Brunt: Can he complete one last Hail Mary?

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Departing CFL commissioner Mark Cohon deserves praise. But he never did figure out how to make the Argos relevant.

Certain jobs are difficult to quit of your own volition with dignity intact. Dictator. Toronto Maple Leafs coach. The terms of disengagement are usually not of your choosing, and heads often wind up on pikes.

So in the list of Mark Cohon’s achievements as commissioner of the CFL, let’s start with the manner of his exit. He will depart the post sometime between the Grey Cup and the end of his contract next spring—it depends on whether a successor is hired in the interim—with his ever-present smile in place, with his mission mostly accomplished, deciding at 48 that it’s simply time to move on.

“In any leadership role,” he says, “a leader needs to know when to go.”

That doesn’t make him unique among those who have stood at the helm of the three-down game during the post–Jake Gaudaur years, but close enough. Cohon kept his masters happy in a business awkwardly split between private and public ownership, in which one dominant figure (at least in the eight-team configuration) controlled a quarter of the league. He was an effective front man, popular with the fans, who avoided scandal and embarrassment. (“I’m sorry I’ve made it boring for you guys,” he says.) And during Cohon’s tenure, some very important things got done.

The CFL returned to Ottawa this year, and aside from the awful Redblacks name and the predictably bad expansion-team performance on the field, the move has been a resounding success. They got the right owners, finally, led by a sharp local operator in Jeff Hunt. That, paired with a remade stadium, has led to full houses all season long.

A five-year, $40-million-a-season television deal with TSN has provided a significant degree of financial stability—not quite enough to lift every team into the black, but it’s a safety net.

In addition to Ottawa, there are new stadiums in Winnipeg and Hamilton, a revamped one in Vancouver and one in the planning stages in Saskatchewan. And the CFL’s new CBA, achieved earlier this year without a work stoppage, forced concessions from the players, improving every team’s bottom line.

Taken as a single entity, the CFL is a healthy, profitable business—though the miracle that is the Saskatchewan Roughriders is by far the biggest part of that. (If the Riders were a privately owned team, their value, based on cash in/cash out, would easily top $100 million.) The league’s strength in the Prairies is such that regional advertisers, with no presence east of the Manitoba-Ontario border, buy time on national broadcasts, knowing that nearly every Saskatchewanian will be tuning in.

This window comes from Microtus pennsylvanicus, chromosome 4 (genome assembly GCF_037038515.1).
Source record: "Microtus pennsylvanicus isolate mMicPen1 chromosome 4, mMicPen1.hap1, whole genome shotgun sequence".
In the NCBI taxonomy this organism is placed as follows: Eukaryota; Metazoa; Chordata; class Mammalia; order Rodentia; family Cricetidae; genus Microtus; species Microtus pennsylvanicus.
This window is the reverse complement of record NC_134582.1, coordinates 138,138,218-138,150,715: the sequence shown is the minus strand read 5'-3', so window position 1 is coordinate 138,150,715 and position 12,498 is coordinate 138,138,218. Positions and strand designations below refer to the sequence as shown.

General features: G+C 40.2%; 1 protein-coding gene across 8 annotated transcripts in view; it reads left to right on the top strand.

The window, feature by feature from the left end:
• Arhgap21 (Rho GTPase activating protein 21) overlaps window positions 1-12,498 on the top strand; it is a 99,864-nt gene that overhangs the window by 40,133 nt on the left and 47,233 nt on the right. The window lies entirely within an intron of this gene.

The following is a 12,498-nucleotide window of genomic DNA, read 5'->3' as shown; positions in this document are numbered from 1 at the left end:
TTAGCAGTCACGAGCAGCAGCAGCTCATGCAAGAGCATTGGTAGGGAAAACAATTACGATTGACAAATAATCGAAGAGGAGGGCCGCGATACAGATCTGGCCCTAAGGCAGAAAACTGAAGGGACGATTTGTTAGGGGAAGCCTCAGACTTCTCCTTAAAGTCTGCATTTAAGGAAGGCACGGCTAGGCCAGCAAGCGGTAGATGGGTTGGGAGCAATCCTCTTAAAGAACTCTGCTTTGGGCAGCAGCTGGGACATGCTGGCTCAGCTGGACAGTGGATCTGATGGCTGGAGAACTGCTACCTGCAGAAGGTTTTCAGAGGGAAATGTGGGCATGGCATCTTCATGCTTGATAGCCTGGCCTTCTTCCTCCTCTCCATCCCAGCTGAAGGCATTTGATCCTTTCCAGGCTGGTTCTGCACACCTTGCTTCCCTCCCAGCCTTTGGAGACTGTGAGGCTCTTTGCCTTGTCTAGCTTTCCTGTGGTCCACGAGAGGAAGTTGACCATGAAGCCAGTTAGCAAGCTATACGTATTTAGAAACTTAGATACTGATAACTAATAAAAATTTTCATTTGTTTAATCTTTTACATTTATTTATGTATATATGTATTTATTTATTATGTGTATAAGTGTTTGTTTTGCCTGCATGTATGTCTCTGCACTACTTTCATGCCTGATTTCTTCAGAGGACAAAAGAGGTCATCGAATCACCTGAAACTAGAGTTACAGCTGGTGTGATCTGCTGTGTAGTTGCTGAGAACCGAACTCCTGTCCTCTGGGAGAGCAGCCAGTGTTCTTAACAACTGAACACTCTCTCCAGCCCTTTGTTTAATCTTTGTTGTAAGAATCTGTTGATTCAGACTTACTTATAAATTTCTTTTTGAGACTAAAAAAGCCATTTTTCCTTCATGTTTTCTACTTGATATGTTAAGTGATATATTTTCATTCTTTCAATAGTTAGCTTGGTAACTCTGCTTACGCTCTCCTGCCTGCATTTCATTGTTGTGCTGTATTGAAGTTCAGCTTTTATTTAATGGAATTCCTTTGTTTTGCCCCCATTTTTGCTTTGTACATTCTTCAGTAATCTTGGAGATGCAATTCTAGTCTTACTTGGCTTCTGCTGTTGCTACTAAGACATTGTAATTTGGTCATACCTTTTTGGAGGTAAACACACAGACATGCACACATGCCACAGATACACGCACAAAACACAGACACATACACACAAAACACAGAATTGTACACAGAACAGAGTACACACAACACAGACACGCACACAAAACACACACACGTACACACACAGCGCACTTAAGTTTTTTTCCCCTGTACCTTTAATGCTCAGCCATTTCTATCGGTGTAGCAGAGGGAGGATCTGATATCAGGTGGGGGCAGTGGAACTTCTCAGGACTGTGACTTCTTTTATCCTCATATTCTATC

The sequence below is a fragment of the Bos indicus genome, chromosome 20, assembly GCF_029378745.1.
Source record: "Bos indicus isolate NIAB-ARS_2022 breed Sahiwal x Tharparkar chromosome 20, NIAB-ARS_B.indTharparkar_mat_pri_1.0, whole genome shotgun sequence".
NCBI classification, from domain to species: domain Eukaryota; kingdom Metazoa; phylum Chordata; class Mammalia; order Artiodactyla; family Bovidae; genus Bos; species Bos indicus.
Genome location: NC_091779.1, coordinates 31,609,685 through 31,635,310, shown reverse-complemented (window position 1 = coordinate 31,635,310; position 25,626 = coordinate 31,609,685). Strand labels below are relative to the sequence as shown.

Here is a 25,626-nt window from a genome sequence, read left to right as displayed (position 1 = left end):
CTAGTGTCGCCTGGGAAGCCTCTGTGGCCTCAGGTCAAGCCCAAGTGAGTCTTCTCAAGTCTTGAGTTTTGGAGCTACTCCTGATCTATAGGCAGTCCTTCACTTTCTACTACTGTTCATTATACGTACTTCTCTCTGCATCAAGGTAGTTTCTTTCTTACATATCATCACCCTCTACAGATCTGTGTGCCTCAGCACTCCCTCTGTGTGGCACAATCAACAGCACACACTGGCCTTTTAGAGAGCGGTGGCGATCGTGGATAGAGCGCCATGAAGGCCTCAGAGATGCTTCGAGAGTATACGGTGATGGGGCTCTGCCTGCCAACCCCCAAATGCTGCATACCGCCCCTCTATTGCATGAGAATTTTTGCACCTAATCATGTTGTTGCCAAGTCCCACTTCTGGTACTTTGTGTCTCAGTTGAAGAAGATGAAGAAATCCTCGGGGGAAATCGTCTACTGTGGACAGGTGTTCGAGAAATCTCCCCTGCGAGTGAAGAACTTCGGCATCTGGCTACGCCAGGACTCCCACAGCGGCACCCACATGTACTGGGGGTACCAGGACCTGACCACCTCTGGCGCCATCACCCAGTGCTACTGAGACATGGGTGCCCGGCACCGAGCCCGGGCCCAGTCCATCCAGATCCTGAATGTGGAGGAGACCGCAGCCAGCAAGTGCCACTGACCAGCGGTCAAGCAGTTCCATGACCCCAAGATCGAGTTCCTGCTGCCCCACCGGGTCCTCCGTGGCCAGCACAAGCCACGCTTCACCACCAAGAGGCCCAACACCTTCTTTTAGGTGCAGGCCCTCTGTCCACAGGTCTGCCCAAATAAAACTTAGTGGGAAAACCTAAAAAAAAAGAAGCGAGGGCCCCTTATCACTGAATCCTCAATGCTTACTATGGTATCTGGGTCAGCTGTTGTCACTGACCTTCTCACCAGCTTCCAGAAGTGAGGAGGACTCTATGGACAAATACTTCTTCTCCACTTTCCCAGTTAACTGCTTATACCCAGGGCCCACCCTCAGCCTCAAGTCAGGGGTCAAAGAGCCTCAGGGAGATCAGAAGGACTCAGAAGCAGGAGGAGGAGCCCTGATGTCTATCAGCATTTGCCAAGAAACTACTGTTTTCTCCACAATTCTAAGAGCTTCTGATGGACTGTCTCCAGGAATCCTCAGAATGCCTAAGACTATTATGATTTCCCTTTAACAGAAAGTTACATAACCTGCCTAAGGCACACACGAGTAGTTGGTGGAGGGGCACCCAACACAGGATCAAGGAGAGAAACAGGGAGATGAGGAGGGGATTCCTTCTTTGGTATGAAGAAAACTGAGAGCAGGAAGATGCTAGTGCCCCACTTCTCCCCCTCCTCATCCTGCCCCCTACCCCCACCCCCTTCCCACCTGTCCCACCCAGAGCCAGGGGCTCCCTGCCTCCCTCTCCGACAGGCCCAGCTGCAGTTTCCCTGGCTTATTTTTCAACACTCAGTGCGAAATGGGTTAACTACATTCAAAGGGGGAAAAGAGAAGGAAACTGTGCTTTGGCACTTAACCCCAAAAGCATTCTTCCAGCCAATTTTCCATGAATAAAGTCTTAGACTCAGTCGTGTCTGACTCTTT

Yet there is still that great big asterisk, the riddle that baffled Cohon just as it baffled his predecessors for the better part of 30 years: How do you make the CFL relevant in the largest market in the country?

The Toronto Argonauts are a disaster, a smoking crater of a franchise attracting almost no one to their games at the Rogers Centre. Though the league claims they are still drawing reasonable television audiences in the GTA, the Argos are all but absent from the local sports conversation. Credit some of that to David Braley, who has enjoyed playing Lady Bountiful, propping up both the Argonauts and the B.C. Lions (and, briefly, the Hamilton Tiger-Cats) when no one else was willing to pay the bills, but now appears to have abandoned marketing altogether while waiting for someone to offer him far more for the Argos than anyone else believes they’re worth.

Some (including Cohon) believe salvation would come with relocation, which is being forced on the team in any case after 2017, when the Rogers Centre will become a baseball-only stadium. There is only one place to go—BMO Field—but that is complicated by the need for an extra $10 million to allow the soccer stadium to accommodate a CFL playing surface. Braley could afford it, though he seems disinclined to ante up. The league might be able to afford it as well, but tithing other teams to prop up Toronto certainly wouldn’t be popular.

In the meantime, the CFL in Toronto withers on the vine, and Cohon understands the consequences.

“You can’t have a strong league without being in the core of the business community—and that’s Toronto,” he says, disagreeing with those who believe the CFL could continue to exist without a presence in the Big Smoke.

Fix that before walking off into the sunset, and Cohon would earn plenty of hosannas. “I would like to be able to hand it to the new commissioner tied up in a ribbon,” he says.

More likely, the new guy will inherit a problem that has defeated all of the old guys, the good and bad, the competent and incompetent. Solve it, and he’ll be able to write his own happy ending.

This story originally appeared in Sportsnet magazine. Subscribe here.

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